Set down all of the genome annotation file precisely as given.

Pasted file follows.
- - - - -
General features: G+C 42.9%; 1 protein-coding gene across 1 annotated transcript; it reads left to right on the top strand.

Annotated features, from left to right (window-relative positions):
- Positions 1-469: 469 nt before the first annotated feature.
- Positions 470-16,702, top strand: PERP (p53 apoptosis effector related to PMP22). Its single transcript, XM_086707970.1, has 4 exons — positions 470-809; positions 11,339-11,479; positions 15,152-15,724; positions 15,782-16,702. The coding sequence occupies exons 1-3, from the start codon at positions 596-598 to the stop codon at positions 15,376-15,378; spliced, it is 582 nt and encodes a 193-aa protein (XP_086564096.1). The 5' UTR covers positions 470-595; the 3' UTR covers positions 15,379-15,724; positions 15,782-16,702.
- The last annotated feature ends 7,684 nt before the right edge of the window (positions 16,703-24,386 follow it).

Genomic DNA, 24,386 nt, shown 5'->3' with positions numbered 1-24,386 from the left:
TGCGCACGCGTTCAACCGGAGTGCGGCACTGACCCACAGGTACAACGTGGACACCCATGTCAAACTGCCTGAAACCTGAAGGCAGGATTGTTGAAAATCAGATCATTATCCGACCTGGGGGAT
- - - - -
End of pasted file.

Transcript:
General features: G+C 42.9%; 1 protein-coding gene across 1 annotated transcript; it reads left to right on the top strand.

Annotated features, from left to right (window-relative positions):
- Positions 1-469: 469 nt before the first annotated feature.
- Positions 470-16,702, top strand: PERP (p53 apoptosis effector related to PMP22). Its single transcript, XM_086707970.1, has 4 exons — positions 470-809; positions 11,339-11,479; positions 15,152-15,724; positions 15,782-16,702. The coding sequence occupies exons 1-3, from the start codon at positions 596-598 to the stop codon at positions 15,376-15,378; spliced, it is 582 nt and encodes a 193-aa protein (XP_086564096.1). The 5' UTR covers positions 470-595; the 3' UTR covers positions 15,379-15,724; positions 15,782-16,702.
- The last annotated feature ends 7,684 nt before the right edge of the window (positions 16,703-24,386 follow it).

Genomic DNA, 24,386 nt, shown 5'->3' with positions numbered 1-24,386 from the left:
TGCGCACGCGTTCAACCGGAGTGCGGCACTGACCCACAGGTACAACGTGGACACCCATGTCAAACTGCCTGAAACCTGAAGGCAGGATTGTTGAAAATCAGATCATTATCCGACCTGGGGGAT